High Court Of Rajasthan
Lake Palace Hotels And Motels Ltd. Vs. Commissioner Of Wealth-Tax
Assessment Years : 1997-98 & 1999-2000 To 2004-05
Section : 25
Dr. Vineet Kothari, J.
S.B. Civil Writ Petition Nos. 4401 To 4407 Of 2010
November 8, 2011
1. By these writ petitions, the petitioner-Lake Palace Hotels and Motels Ltd., Udaipur, has challenged the order of the Commissioner of Wealth-tax, Udaipur, rejecting the revision petition under section 25 of the Wealth-tax Act, 1957, for the assessment years 1997-98, 1999-2000, 2000-01, 2001-02, 2002-03, 2003-04 and 2004-05. The Commissioner of Wealth-tax held that the revision petition under section 25 of the Wealth-tax Act against intimation issued under section 16(1) of the Act is not an “order” and, therefore, the revision petition under section 25 of the Act is not maintainable. Being aggrieved by the same, the petitioner-assessee has approached this court by way of present writ petitions.
2. The learned counsel for the petitioner, Mr. Sanjeev Johri, urged that section 25 of the Act of 1957 permits the revision by the Commissioner of an order which has been passed by any authority subordinate to him and the learned Commissioner may either on his own motion or on an application made by the assessee in this behalf, call for the record of any proceedings under this Act and revise such orders on the stated grounds. He submitted that the learned Commissioner of Wealth-tax has fallen into error in rejecting the contention of the assessee that akin to section 16(1) of the Act, the provisions of section 143(1) of the Income-tax Act, 1961, were amended by the Finance (No. 2) Act of 1991 and again on June 1, 1994, by the Finance Act of 1994 which was ultimately omitted with effect from June 1, 1999, by the Finance Act, 1999, and “intimation” sent to the assessee, inter alia, under section 143(1)(a) of the Income-tax Act would be deemed to be an “order” between the period from October 1, 1991, to May 31, 1999. He submitted that similar amendments were also made in the Wealth-tax Act and, therefore, the learned Commissioner has erred in holding that the assessment periods in question even though falling outside the period from October 1, 1991, to May 30, 1999, such intimation were not orders and, therefore, the revision petitions were not maintainable. He, therefore, prayed that the impugned orders dated March 31, 2010, passed by the learned Commissioner of Wealth-tax deserve to be set aside.
3. On the other hand, the learned counsel for the Revenue, Mr. K.K. Bissa, submitted that the impugned order is justified and an “intimation” cannot be construed as an “order” since the amendment in law was not in force in the assessment periods in question. He, however, fairly submitted that section 143(1)(a) of the Income-tax Act was amended to construe such “intimation” as an “order” for the assessment years in question as given in the order by the learned Commissioner and even the appeal against such “intimation” was maintainable before the appellate authority under section 246A of the Income-tax Act. He also submitted that section 16 of the Wealth-tax Act also provides that such “intimation” shall have effect or being notice for demand and shall be enforced for recovery of wealth-tax dues, if any.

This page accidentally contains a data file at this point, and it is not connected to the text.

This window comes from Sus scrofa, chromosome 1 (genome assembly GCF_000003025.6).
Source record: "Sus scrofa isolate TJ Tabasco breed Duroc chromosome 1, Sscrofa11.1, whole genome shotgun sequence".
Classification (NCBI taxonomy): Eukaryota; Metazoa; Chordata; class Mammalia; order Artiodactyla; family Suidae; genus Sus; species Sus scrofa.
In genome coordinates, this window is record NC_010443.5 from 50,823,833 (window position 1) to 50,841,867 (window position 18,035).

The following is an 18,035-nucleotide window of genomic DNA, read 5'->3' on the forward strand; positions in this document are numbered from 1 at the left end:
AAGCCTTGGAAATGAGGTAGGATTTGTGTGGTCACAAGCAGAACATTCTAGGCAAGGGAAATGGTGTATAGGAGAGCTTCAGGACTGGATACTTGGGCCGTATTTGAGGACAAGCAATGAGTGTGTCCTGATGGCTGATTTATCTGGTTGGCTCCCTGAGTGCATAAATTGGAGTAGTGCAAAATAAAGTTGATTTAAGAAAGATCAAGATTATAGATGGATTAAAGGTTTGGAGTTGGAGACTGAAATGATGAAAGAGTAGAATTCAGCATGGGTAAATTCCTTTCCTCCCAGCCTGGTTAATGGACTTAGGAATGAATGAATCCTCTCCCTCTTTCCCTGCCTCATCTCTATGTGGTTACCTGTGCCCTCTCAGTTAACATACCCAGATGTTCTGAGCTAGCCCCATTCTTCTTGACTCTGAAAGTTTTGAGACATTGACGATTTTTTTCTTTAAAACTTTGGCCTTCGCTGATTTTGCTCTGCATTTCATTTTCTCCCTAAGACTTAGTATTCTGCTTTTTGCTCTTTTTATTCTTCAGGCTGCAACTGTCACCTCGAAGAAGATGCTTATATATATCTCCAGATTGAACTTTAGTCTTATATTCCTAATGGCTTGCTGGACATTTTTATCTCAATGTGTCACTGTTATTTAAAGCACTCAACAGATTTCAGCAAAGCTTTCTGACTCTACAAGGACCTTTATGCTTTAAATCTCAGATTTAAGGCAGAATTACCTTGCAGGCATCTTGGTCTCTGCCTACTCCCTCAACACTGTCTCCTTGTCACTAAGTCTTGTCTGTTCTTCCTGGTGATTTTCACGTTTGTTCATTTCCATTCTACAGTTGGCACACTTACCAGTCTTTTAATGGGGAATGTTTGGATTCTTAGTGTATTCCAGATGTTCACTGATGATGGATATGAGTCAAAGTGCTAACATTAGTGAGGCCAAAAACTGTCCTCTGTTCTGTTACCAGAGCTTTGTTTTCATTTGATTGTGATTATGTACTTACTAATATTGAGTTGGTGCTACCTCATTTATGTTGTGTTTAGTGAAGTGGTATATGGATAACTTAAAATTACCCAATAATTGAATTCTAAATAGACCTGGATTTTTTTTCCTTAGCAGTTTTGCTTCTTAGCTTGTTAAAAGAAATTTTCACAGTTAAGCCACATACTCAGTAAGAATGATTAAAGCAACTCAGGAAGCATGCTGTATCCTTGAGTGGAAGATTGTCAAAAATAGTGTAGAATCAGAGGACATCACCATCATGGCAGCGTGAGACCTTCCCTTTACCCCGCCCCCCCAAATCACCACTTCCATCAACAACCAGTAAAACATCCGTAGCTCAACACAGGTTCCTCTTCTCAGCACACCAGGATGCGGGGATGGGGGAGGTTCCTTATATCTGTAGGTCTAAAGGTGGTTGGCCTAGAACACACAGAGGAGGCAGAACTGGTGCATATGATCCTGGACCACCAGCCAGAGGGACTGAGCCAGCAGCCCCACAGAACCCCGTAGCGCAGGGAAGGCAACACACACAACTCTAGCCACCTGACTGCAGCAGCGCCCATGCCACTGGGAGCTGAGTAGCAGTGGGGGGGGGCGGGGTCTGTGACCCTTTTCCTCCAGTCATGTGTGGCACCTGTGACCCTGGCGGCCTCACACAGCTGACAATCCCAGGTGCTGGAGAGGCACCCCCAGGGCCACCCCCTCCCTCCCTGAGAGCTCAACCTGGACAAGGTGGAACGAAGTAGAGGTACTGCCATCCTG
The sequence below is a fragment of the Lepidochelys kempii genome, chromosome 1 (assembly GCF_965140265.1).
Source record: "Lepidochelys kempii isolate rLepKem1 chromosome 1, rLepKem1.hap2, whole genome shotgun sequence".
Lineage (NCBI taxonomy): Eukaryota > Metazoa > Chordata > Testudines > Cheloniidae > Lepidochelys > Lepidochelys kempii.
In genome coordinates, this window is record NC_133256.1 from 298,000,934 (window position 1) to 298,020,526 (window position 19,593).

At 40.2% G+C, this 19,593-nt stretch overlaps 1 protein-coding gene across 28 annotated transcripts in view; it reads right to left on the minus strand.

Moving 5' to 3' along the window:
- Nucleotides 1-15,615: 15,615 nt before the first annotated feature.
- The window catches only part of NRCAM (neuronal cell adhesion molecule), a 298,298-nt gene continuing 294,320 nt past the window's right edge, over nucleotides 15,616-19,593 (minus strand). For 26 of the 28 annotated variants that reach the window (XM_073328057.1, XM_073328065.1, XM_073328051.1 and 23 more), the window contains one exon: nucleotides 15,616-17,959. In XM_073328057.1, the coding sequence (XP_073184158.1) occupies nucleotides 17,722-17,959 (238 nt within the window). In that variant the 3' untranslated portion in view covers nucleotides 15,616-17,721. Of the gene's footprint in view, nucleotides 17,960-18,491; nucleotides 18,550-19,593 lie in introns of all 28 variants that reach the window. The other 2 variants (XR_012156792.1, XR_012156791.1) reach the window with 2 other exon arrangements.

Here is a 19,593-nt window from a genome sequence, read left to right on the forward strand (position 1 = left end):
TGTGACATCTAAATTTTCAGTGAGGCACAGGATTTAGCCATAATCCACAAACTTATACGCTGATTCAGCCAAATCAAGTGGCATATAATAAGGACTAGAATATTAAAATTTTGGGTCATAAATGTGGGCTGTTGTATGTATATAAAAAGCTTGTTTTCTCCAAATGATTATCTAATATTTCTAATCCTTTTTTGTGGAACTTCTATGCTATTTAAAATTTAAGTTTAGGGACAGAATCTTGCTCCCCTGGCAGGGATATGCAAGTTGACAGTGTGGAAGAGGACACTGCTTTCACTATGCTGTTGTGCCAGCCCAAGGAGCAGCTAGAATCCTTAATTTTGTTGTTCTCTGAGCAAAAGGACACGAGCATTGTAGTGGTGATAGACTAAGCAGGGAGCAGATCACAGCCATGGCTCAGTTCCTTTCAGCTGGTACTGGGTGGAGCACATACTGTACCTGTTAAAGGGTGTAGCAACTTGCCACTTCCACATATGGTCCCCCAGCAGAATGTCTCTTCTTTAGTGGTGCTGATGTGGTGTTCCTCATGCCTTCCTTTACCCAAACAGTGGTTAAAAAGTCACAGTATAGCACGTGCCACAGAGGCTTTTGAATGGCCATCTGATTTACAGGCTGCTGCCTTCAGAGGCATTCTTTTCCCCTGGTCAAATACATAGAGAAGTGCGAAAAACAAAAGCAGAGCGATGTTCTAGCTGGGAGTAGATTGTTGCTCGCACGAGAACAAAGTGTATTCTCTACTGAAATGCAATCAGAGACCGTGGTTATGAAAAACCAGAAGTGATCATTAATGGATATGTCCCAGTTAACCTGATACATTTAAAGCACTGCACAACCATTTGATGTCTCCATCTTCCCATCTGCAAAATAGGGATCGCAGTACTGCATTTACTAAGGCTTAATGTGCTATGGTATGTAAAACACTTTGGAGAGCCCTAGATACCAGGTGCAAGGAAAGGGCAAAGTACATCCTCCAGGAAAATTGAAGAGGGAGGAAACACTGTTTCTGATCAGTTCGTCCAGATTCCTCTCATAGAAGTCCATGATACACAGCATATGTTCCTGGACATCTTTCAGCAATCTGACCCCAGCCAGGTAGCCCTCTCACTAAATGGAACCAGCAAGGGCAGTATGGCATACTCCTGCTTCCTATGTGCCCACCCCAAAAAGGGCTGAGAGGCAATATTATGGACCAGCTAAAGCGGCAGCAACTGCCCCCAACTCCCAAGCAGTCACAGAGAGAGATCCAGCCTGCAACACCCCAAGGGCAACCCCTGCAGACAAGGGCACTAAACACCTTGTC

4. The bone of the contention between the parties in the present case is as to whether the interest-bearing security deposit taken by the assessee-the Lake Palace Hotels and Motels Ltd. from M/s. East India Hotel Ltd., which was refundable after a period of lease of 72 years and it was a debt deductible, while computing the net wealth of the assessee under section 2(m) of the Act or not and the High Court had already held in favour of the assessee that the said debt of Rs. 2.5 crores was a deductible liability from the valuation of the assets for determining the “net wealth” of the assessee and copies of one such order of the Income-tax Appellate Tribunal in W. T. A. No. 05/JU/2002 for the assessment year 1998-99-Lake Palace Hotels and Motels Pvt. Ltd. v. Asst. CWT dated November 4, 2004, and the Division Bench order dated July 2, 2008, in Appeal No. 1 of 2008 have been placed on record before this court in support of this contention.
5. It appears that that the issues about deduction of this debt for determining the net wealth under section 2(m) of the Act has been finally decided. The Income-tax Appellate Tribunal in its order dated November 4, 2004, delivered in W. T. A. No. 05/Ju/2002 (the assessment year 1998-99) in the case of the assessee himself in paragraphs 20 and 21 held as under :
“This is undeniable fact that the lease money is in the form of security. Both the Commissioner of Wealth-tax (Appeals) and the Wealth-tax Officer have accepted this deposit as ‘security deposit’. This has to be refunded back with interest. We reproduce clause (15.3) of this agreement :
‘That as stipulated hereinabove, the Lake Palace Hotels and Motels Pvt. Ltd. will pay interest at 9 per cent. per annum simple from the date of receipt of payment. That the interest will be charged and payable on the first day of May of each year for the previous year. That the principal amount of the said advance lease deposit shall be payable in 10 yearly instalments of Rs. 25 lakhs each from May 1, 2055.
The Lake Palace Hotels and Motels Pvt. Ltd. undertakes, declares and confirms that it shall promptly pay the interest and the year instalments as and when due, failing which EIH is authorised to adjust and appropriate the interest and instalment due from the lease rent payable by EIH to the Lake Palace Hotels and Motels Pvt. Ltd. as per the terms of this lease agreement.’